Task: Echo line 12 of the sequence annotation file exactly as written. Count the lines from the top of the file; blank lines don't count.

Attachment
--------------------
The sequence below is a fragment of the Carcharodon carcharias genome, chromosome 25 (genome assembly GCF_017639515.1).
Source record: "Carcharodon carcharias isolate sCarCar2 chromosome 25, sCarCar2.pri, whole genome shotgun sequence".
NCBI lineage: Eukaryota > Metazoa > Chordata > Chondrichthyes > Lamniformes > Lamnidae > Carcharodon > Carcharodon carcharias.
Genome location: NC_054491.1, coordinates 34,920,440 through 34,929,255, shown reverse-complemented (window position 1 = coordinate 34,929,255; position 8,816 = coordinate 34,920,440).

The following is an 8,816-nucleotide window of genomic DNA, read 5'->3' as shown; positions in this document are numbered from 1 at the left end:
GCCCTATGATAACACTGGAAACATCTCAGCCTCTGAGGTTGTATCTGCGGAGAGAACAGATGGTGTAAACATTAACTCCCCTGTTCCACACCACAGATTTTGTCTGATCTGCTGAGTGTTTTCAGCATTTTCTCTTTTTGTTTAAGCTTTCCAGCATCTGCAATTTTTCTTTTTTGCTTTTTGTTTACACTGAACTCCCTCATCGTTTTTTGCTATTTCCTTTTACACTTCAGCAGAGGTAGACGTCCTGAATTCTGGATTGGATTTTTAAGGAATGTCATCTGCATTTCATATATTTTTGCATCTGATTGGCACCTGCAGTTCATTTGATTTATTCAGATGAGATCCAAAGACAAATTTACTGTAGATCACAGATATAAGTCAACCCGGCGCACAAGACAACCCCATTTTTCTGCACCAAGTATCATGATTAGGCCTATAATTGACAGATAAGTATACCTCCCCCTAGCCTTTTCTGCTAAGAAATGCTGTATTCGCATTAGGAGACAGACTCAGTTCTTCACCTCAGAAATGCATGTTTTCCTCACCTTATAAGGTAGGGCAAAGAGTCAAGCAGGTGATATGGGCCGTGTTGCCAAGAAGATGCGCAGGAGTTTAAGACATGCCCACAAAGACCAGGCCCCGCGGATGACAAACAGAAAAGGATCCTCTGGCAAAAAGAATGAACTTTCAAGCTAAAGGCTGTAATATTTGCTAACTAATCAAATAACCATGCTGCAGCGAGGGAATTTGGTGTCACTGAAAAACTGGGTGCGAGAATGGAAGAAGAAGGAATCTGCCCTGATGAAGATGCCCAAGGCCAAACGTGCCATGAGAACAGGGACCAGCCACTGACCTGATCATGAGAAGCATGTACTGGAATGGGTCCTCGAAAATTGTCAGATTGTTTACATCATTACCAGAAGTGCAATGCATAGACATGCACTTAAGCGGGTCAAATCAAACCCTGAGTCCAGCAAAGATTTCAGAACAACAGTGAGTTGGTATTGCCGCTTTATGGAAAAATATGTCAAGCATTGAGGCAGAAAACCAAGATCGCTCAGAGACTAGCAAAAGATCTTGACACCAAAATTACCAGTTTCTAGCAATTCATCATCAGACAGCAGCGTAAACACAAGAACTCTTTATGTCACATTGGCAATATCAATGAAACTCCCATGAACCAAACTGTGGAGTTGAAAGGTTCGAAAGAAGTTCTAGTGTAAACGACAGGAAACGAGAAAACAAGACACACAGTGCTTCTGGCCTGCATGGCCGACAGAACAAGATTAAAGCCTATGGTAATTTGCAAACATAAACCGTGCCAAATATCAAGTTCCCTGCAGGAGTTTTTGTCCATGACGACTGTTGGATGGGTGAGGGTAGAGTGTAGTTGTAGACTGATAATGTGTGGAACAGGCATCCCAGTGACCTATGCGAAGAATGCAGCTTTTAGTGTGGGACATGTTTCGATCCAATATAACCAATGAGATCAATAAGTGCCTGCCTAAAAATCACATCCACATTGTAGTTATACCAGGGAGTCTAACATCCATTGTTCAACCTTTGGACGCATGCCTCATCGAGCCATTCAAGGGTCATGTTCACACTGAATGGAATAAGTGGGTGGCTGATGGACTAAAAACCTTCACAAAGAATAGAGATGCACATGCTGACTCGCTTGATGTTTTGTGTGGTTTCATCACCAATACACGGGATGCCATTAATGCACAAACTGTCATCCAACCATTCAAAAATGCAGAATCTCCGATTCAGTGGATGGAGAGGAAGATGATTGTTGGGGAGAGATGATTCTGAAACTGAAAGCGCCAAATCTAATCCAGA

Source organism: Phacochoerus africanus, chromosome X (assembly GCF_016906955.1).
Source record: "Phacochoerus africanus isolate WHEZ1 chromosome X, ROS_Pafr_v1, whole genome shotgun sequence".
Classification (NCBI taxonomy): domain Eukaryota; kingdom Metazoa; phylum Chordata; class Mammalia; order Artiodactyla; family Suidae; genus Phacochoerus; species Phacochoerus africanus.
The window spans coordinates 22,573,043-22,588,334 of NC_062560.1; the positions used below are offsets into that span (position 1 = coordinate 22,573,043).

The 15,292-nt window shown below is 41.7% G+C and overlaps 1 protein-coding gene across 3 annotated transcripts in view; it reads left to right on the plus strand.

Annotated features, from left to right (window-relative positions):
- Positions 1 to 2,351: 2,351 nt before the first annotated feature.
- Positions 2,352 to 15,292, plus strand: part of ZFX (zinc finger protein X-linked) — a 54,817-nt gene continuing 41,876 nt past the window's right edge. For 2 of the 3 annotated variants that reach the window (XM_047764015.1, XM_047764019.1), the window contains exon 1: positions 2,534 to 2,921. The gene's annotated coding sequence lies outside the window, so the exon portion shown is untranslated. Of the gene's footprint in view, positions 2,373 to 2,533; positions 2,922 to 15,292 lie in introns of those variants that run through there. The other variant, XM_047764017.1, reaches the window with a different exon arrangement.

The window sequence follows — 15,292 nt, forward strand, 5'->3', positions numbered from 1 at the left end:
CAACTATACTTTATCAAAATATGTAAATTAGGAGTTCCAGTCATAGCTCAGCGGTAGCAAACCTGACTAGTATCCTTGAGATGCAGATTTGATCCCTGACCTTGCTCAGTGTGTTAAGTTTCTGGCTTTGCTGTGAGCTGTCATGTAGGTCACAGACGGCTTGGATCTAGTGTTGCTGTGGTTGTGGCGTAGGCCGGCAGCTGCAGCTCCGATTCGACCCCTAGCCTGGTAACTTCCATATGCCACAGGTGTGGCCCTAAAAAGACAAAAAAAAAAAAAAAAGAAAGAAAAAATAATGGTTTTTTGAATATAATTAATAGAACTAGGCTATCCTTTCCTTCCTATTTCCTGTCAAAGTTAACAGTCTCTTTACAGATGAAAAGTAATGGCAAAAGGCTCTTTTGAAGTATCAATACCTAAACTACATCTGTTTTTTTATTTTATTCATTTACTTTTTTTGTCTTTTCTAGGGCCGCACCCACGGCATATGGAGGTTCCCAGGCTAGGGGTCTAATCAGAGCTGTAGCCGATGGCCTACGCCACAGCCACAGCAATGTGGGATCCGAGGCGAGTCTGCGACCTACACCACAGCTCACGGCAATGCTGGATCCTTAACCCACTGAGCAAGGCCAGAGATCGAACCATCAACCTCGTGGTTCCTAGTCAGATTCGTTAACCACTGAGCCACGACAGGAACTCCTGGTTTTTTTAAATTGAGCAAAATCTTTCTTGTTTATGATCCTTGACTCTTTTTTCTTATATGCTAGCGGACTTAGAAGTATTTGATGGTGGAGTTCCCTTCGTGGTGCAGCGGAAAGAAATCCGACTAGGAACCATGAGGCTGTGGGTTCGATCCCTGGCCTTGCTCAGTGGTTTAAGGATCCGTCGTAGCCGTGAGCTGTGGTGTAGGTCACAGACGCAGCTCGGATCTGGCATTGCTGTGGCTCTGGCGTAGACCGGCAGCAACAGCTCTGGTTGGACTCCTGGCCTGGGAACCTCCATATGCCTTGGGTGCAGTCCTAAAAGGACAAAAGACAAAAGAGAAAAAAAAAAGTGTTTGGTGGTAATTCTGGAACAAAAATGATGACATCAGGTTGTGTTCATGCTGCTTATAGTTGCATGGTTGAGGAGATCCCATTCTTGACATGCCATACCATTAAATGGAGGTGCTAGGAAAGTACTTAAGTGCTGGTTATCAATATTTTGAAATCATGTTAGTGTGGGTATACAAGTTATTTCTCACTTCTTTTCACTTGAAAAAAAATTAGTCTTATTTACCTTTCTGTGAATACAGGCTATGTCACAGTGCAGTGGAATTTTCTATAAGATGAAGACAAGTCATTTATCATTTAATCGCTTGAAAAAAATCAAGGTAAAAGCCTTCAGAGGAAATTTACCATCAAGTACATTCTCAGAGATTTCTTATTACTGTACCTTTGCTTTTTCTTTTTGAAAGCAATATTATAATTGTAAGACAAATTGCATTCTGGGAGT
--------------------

Annotated features, from left to right (window-relative positions):